Showing posts with label writing. Show all posts
Showing posts with label writing. Show all posts

2.25.2014

Common Core Argument Writing

What's the difference between a persuasive essay and an argument essay? Click for more...

Pin It

Implementing the Common Core State Standards doesn't have to be difficult, though many teachers may be intimidated by the language used. For instance, we used to categorize our writing prompts by "persuasive," "expository,"  and "narrative." The Common Core State Standards changes the wording to: "opinion," "informative/explanatory," and "narrative" for grades K-5 and "argument," "informative/explanatory," and "narrative" for grades 6-12. But that doesn't mean that the writing process or the types of prompts need to be changed.

Persuasive vs. Argument Writing

So what's the difference between persuasive writing and writing an argumentative paper? Both rely on the opinion of the writer. An argument, however, uses facts and data to support the opinion expressed. Students need to research to find evidence rather than rely on opinion alone to support their opinion (or "claim").

Research can be a daunting task, especially for middle school students. I created a student-friendly argument guide you can share with your classes.

In ninth grade, students are required to address the opposition's opinion, which is called the "counterclaim." My students struggled with this at first, but after explaining it and showing them examples, they grasped it and had no problem writing their essays.

I created two more detailed products to help you teach argument writing and practice the skills with your students.

Argumentative Writing for Grades 6-12 {blog post}


My Argument Writing for Grades 6-12 pack includes the student guide, teacher's guidelines, handouts, and grading rubrics (all aligned with the Common Core State Standards for Argumentative Writing). It has over 60 pages of visually-stimulating and student-friendly graphics to explain each part of the essay process, including citations.

For high school teachers, I have an even more detailed guide that includes alignment with the PARCC guidelines for quarterly assessments.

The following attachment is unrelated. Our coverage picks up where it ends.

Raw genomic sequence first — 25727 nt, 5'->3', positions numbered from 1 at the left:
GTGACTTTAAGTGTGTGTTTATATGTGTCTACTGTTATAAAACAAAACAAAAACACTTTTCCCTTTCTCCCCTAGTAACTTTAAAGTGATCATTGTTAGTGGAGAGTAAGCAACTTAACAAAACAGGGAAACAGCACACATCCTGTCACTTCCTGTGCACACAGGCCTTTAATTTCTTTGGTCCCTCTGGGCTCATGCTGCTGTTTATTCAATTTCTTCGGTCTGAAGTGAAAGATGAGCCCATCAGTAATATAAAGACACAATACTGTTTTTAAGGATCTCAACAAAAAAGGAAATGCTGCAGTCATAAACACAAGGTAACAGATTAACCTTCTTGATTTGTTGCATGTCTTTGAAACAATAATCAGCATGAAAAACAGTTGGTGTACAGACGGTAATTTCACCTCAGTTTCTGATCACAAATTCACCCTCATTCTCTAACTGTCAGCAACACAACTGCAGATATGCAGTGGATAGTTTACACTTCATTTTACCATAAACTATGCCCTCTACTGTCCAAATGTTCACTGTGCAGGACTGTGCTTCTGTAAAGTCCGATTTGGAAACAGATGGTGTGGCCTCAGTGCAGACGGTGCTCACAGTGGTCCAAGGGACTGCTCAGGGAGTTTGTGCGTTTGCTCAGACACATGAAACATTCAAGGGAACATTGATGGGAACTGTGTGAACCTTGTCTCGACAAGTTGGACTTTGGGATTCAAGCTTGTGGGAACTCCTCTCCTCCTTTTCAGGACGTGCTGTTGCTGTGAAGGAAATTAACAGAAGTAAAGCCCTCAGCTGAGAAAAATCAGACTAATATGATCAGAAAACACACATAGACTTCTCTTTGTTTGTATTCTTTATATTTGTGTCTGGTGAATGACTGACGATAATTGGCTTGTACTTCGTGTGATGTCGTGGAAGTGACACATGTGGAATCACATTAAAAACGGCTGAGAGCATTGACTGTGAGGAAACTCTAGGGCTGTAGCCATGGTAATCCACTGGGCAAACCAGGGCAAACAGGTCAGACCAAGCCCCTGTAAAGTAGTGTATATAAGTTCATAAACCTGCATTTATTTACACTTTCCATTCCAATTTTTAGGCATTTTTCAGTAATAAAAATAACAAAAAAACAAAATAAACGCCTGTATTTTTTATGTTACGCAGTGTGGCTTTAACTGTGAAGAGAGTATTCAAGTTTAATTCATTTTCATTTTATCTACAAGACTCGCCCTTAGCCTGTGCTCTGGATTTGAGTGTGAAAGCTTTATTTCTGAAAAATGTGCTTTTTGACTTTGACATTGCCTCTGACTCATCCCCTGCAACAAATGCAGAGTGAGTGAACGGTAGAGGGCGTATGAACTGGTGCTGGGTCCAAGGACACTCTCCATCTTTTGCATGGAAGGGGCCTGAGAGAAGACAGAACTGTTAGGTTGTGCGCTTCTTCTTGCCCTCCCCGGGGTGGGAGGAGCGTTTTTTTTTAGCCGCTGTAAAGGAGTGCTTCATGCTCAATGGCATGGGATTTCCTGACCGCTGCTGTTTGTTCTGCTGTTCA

High School Common Core and PARCC Writing for Argumentatives {blog post}

You can purchase these resources, plus many more in my teacherspayteachers store. And the best part? You can get them on sale (30% off) Thursday and Friday! Use the promo code TPT3 at checkout!

SALE! TeachersPayTeachers site-wide sale Feb. 27-28.


Thanks for stopping by my blog!





2.12.2014

Book Spine Poetry: Using the Titles of Books to Write Poetry

The Long Winter - Book Spine Poetry from www.traceeorman.com

Pin It

I love poetry and writing poems is one of my favorite activities to share with students. It's important to let them know that inspiration can be found anywhere...including on the spines of their favorite books.

Above is a shorter version of a poem about this winter created from the titles of books found in our classroom. Here's the full version:
Book Spine Poetry from www.traceeorman.com  Click for more images.

Let it snow
Wintergirls

Snow bound, the long winter
Linger...forever

Misery

Delirium


If you have had a winter like ours (and chances are you have!), you may feel the same way!

Have your students try to come up with different combinations of titles to create a book spine poem. Even if the words don't quite fit, they can drop or add their own words to their creation and, presto! There's a new poem!

Poetry shouldn't be hard; it shouldn't be a chore. Allow your students to have fun with it and experiment. They'll remember poetry as a positive experience and won't be as reluctant to write later.

Game on! Have students use book titles to create poems - www.traceeorman.com
Game On! Look at me!
Throwing smoke point blank
Gold dust
More than this
Champion

Pin It

Have students use book titles to create poems - www.traceeorman.com
Thirteen reasons why, looking for Alaska
And the mountains echoed the call of
the wild
Blood red road caught at sea
Let's pretend this never
happened



Pin It

Creating poems from the spines of books on www.traceeorman.com
Speak
more than this
call it
courage
lessons learned


Pin It


Book spine poetry activities from Mrs. Orman's Classroom
The eye
of minds

the valley
of amazement

gone girl

and the mountains
echoed



Pin It


Another variation of the first poem...
Book spine poetry from Mrs. Orman's Classroom. Click for additional "poems."
Let it snow